How lucky is the world that President Trump was busy golfing in Florida when the false Hawaiian missile attack alert was issued rather than sitting at his desk within easy reach of his “bigger” button?
2018 voting for baseball’s Hall of Fame is underway. As the only player in major league baseball history to have a lifetime batting average over .300; 350 or more home runs; 200 or more stolen bases; and, a .400 or higher on-base percentage, why isn’t Larry Walker already in?
NHL Offside Review Needs Change
There are few things in sports, if any, as ridiculous as the NHL’s review of a possible offside that may have happened a minute or more before a goal was scored, always resulting in a lengthy game delay and often in an otherwise perfectly legitimate goal being disallowed because a player’s skate was a fraction of a millimetre off the ice for a fraction of a millisecond.
Now that this particular review genie is out of the bottle there’s no way that the NHL’s bull-headed decision makers will get rid of it. (When was the last time Gary Bettman admitted he was wrong?) But they could improve it considerably with two simple changes.
First, change the requirement that a player’s skate has to be in contact with the ice to the same criterion used in football to determine whether a touchdown has been scored, which is whether the ball broke the plane of the goal line. Make it that as long as the player’s skate breaks the plane of the blue line he’s onside, regardless of whether his skate was in contact with the ice.
Second, don’t allow a review at all if more than ten seconds have passed or any defending player has touched the puck after it entered the defending zone. If the defending team was unable to regain or keep possession of the puck within ten seconds, that’s the main reason the goal was scored, not the offside.
Astonishing Turnover In NHL Scoring Leaders
A comparison of the current top ten leaders in the categories of goals, assists, and points to the top ten leaders in these categories at the end of last season reveals an astonishing turnover. Goals: only Nikita Kucherov and Anders Lee are on both lists. Assists: only Connor McDavid and Blake Wheeler. Points: only McDavid and Kucherov.
That’s an almost 90% turnover. And it doesn’t stop there. An examination of goalies’ save percentage leaders reveals that none of last season’s top ten are in the top ten right now.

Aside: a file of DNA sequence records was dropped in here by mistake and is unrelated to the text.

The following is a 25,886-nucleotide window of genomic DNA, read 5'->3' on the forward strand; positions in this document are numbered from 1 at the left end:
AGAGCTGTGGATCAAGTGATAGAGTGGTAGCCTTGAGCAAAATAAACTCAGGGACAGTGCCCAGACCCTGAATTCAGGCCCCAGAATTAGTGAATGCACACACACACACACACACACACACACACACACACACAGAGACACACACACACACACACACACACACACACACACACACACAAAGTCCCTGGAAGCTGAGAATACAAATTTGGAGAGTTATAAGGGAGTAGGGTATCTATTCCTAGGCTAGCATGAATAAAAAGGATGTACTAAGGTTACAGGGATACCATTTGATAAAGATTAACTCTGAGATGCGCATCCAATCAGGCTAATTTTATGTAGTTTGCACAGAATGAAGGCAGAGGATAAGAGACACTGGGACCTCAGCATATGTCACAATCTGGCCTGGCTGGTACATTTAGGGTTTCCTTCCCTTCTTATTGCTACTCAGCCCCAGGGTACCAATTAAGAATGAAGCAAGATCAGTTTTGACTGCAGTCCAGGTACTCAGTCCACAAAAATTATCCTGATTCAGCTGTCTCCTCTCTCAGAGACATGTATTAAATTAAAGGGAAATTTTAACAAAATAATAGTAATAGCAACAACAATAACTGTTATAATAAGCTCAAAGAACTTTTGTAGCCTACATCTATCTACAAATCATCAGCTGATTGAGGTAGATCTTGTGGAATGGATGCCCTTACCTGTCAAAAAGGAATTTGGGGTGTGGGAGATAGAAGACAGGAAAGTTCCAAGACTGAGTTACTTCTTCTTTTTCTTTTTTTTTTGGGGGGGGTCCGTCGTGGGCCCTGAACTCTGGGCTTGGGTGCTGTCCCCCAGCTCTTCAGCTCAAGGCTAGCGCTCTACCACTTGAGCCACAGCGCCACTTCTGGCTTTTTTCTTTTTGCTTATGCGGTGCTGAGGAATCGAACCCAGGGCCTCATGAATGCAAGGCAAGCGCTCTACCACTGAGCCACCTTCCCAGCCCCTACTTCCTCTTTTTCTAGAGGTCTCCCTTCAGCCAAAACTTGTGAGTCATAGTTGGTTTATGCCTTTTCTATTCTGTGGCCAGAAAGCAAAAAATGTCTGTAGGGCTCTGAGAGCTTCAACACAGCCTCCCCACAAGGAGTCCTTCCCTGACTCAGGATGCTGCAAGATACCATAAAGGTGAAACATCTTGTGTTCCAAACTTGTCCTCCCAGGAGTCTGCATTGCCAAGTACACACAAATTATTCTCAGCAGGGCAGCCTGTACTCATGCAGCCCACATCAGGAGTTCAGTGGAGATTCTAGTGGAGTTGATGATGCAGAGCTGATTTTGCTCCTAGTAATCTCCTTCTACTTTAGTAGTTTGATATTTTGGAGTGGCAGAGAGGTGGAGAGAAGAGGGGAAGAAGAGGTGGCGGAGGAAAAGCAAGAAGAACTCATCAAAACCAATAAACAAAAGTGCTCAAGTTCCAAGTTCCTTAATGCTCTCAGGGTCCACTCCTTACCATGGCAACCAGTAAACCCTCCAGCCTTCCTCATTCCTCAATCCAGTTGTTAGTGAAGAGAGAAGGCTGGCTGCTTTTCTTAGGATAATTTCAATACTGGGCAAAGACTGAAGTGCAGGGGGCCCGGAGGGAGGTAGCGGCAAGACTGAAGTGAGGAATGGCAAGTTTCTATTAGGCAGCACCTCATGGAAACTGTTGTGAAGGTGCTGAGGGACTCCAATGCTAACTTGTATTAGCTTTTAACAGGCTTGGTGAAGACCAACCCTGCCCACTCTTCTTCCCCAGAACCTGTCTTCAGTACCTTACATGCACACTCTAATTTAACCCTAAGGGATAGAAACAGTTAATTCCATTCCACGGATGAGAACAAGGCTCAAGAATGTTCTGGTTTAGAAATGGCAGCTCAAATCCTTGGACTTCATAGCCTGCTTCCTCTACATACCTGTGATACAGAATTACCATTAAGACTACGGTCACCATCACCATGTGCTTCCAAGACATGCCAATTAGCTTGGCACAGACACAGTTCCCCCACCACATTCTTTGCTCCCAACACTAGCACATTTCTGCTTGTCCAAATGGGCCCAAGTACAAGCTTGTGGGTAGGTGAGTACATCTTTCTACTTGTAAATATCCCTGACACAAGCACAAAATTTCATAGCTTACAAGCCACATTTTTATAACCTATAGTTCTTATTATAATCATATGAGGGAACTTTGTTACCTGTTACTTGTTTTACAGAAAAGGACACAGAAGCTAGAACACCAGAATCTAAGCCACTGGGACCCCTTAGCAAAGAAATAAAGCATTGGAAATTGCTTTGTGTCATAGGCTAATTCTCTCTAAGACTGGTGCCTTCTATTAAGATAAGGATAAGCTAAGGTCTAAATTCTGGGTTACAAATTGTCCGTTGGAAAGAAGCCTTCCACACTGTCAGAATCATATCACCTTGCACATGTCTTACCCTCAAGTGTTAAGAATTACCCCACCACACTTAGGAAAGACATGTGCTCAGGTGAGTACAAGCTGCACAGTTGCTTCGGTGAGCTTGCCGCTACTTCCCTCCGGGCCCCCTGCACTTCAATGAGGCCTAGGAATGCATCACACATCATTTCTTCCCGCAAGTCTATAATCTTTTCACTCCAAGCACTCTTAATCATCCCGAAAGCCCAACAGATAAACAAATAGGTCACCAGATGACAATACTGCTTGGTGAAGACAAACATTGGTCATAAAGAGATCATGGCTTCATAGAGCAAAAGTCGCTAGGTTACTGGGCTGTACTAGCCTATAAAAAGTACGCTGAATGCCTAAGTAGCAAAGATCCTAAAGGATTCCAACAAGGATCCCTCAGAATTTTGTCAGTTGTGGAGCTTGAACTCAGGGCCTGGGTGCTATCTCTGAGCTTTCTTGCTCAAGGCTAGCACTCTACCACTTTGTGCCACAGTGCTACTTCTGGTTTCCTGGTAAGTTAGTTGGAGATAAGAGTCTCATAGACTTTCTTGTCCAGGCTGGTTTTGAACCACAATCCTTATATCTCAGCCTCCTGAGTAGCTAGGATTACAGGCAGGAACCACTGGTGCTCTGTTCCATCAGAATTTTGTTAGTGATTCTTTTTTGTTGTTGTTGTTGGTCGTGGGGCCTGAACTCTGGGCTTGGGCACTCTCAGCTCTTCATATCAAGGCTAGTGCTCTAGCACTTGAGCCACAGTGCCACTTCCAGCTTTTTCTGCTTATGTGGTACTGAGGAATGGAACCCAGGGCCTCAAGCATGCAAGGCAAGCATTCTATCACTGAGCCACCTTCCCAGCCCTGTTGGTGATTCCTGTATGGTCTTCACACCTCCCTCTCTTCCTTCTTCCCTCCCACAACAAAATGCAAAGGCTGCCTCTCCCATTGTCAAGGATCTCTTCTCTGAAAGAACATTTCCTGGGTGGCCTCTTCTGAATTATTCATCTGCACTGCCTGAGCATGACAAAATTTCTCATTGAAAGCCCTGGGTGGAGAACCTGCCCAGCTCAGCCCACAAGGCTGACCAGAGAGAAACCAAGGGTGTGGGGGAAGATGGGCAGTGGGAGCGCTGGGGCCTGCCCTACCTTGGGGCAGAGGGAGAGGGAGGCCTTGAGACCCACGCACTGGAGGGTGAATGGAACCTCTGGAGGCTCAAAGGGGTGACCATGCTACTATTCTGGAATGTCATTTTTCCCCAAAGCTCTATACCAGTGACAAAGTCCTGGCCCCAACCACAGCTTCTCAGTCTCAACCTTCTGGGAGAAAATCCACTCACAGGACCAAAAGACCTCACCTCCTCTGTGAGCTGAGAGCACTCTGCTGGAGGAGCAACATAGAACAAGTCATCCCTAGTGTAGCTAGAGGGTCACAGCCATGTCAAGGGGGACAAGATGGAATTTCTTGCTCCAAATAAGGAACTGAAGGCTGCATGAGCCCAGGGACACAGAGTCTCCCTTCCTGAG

The Problem With Statistics
Writing the previous item reminded me of an adage that I heard a lot when I was a kid because it happened to be one of my father’s favourites. It was: Figures don’t lie but liars can figure.
As much as I love them, statistics are easily manipulated. For example, the following statement is statistically correct: every time the Maple Leafs’ Auston Matthews has been penalized this season the opposition scored while he was in the penalty box. But as he’s incurred just one penalty, the perfectly correct statement is virtually meaningless.
Another one I’ve always liked (and have often used) is: put your head in a furnace and your feet on a cake of ice and on average you should feel pretty good.
Korean “Summit” In Vancouver
Regular readers are well aware of my opinion that one of Prime Minister Justin Trudeau’s main shortcomings is that, as well-meaning as he may be, he is hopelessly naive, and especially so when it comes to foreign affairs.
This week’s so-called “summit” meeting in Vancouver, purportedly designed to convince North Korea leader Kim Jong-un to dismantle his nuclear program, is a case in point. How can it be called a “summit” when Russia and China, the only two countries positioned to influence Kim, weren’t invited? And, what are the odds on it having any effect whatsoever on him?
The Trudeau government has stated that China and Russia were welcome to send “observers” to Vancouver who would be fully briefed after the meeting. That’s like saying you can’t come to the birthday party, but if you hang around outside we’ll give you a loot bag after everyone has left. Did Trudeau actually think they’d send anyone?
This “summit” will prove to be about as effective as spitting on a forest fire. The only thing it will accomplish is another costly hit on Canadian taxpayers.